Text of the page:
When JiaMin Liang Dierberg was a little girl in Shanghai, no one imagined that Western indulgences would become a daily part of Chinese life. “When I grew up,” she explained, “I seriously never even dreamed about getting on a plane.”
Today, though, there are luxury shops everywhere, Ferraris and Lamborghinis cruising the streets, Gucci bags in hands, Rolex watches on wrists. “Brands that you only see in L.A. and New York, they have in the smaller cities,” said the 40-year-old. “You can’t recognize China anymore.”
China’s newfound tastes pair nicely with a growing love for fine wine, and that’s why Dierberg returns to her homeland a couple of times each year: She’s the daughter-in-law of Jim and Mary Dierberg, the owners of Santa Barbara County’s Starlane and Dierberg Vineyards, and represents those brands as the Asia-Pacific sales director. “It’s a huge market,” explained JiaMin. “It’s just growing unbelievably. The wine just flows to China and Hong Kong from all over the world.”
Until recently, the Chinese who could afford the good stuff opted for mostly French wines, but their attention is increasingly turning to California. Santa Barbara County — which has long enjoyed strong sales in Japan as well as increasing sales in other parts of Asia — is just now starting to tap in, and the bottles have been flying off the shelves, despite being nearly twice the price of what they cost here, thanks to a 48.5 percent import tax. According to the latest figures from The Wine Institute, American wine exports — of which 90 percent are Californian — enjoyed 42 percent growth in China last year, fetching $62 million total, and Fortune Magazine estimates that the Chinese wine consumption is growing by 70 percent annually, with imports expected to be 40 percent of that within the next five years. In short, the smog-choked Chinese skies are the limit.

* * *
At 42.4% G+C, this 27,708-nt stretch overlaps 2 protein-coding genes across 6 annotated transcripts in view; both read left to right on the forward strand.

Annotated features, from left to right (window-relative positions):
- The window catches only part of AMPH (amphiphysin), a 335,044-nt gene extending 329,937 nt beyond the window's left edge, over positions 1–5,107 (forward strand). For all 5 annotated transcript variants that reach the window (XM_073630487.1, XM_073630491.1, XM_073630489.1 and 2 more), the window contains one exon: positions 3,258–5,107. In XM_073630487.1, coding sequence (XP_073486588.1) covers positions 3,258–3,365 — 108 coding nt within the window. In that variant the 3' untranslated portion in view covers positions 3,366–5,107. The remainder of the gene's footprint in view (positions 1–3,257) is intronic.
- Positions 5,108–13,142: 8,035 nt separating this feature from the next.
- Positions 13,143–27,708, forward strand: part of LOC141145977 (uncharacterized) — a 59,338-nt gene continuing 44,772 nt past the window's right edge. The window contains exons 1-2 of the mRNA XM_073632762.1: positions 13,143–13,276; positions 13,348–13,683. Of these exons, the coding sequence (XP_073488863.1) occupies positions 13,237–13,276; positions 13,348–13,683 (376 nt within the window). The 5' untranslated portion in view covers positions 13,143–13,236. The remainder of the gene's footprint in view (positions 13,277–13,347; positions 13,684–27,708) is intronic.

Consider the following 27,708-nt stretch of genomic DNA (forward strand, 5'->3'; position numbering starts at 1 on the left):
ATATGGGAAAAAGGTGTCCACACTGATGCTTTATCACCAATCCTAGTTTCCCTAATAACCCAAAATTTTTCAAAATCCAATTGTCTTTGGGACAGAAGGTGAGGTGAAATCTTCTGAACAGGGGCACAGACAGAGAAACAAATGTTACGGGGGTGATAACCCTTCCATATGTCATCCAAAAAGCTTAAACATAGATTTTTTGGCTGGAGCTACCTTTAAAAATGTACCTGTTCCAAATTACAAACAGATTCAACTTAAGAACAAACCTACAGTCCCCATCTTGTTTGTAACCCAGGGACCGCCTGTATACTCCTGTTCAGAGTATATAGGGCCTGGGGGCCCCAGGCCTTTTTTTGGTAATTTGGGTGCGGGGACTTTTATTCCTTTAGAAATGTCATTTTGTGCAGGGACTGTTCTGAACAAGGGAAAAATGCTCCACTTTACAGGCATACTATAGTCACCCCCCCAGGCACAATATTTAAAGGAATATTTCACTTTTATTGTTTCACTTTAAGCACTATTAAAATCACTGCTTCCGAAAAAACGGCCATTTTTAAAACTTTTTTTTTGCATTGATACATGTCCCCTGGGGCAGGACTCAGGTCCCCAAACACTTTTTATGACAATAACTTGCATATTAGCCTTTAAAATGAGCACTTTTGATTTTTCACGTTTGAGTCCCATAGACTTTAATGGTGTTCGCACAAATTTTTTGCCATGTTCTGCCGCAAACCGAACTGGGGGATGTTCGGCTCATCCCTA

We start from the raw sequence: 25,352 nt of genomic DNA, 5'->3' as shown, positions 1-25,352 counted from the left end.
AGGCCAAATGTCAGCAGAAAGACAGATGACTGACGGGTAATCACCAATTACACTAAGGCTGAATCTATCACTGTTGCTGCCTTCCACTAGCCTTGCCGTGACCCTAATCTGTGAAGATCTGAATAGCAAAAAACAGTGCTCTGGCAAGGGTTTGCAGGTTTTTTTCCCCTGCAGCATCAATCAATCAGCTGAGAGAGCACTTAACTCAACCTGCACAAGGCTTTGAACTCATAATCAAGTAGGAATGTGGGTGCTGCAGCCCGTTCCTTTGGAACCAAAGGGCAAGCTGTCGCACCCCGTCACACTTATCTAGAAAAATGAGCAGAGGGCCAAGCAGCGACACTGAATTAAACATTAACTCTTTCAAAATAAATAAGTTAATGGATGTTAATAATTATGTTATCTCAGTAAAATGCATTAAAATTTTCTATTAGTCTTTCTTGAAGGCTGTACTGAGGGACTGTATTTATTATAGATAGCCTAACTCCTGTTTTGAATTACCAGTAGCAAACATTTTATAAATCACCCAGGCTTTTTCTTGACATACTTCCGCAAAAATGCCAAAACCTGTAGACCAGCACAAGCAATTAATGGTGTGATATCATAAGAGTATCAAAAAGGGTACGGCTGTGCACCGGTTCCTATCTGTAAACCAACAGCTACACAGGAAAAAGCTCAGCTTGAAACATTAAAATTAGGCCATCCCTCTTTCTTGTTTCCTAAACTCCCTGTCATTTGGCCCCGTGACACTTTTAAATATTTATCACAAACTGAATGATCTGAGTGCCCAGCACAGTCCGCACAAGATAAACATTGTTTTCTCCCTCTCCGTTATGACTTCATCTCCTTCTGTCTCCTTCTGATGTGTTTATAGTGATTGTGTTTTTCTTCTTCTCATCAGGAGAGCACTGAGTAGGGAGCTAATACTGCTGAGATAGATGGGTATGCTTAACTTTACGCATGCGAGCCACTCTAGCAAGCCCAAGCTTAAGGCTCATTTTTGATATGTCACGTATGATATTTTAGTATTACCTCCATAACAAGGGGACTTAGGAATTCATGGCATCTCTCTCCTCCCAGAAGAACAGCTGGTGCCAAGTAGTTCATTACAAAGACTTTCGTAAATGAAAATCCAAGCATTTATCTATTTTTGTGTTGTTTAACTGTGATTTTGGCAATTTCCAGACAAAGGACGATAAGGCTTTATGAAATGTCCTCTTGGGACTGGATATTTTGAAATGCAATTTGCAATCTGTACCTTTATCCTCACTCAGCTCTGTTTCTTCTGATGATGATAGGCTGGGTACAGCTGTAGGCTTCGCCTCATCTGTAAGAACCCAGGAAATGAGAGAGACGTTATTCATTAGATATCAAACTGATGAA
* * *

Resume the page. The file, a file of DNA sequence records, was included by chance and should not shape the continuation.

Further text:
As a native Chinese speaker, Dierberg — who moved to the United States in 1998 after attending college in Japan — had a leg up on the competition and started selling wine there in 2008. The Dierberg family now ships about 20 percent of its annual 30,000 cases of wine to Asia, with China consuming a big chunk of that. “I can’t keep up with the demand,” she explained, noting that the Starlane cabernet sauvignon is most popular. “This year, we have to go through three vintages.”
Jim Fiolek, the executive director of the Santa Barbara County Vintners Association, has tried to open winemakers’ eyes to the potential by hosting sales seminars and establishing connections to Chinese consumer organizations, but estimates that only around a dozen of the association’s more than 150 members actively sell to China today. “Producing world-class wines in Santa Barbara County is only half of the equation,” said Fiolek. “Making them available to the world balances the equation.”
In China, wine is traditionally mixed with Coca-Cola or 7-Up, and then usually downed with tastebud-skipping speed as a sign of mutual respect. “It’s all about gan bei! — bottoms up! — and chugging the whole thing down,” said Dierberg, who’s seen beer pitchers used as decanters and believes that New World wine is gaining popularity, in part, because it’s easier to chug than its tannic Old World cousins. But there’s also an emerging class of drinkers who “are starting to develop a palate and learning to appreciate fine wines,” said Dierberg, pointing out that Asian meals, where 10 courses are par for the course, are actually great opportunities for trying a variety of wines.
A couple of months ago, after six years of importing pet food to China, Santa Barbara High alum David Sciuto expanded his business by importing Santa Barbara Winery bottles to the coastal city of Qingdao, where he now lives much of the time. They’re selling remarkably fast — in part because that red tile-roofed city identifies itself as the Santa Barbara of China — but there is much outreach to be done. “The market is totally undereducated,” explained Sciuto, who said that most of the French and Australian wines available tend to be cheaply made and watered down, which is another reason why he wanted to bring his hometown juice to China. “We are not looking to flood the market or stores with California wine, but to slowly teach them why it’s better and educate them on the difference.”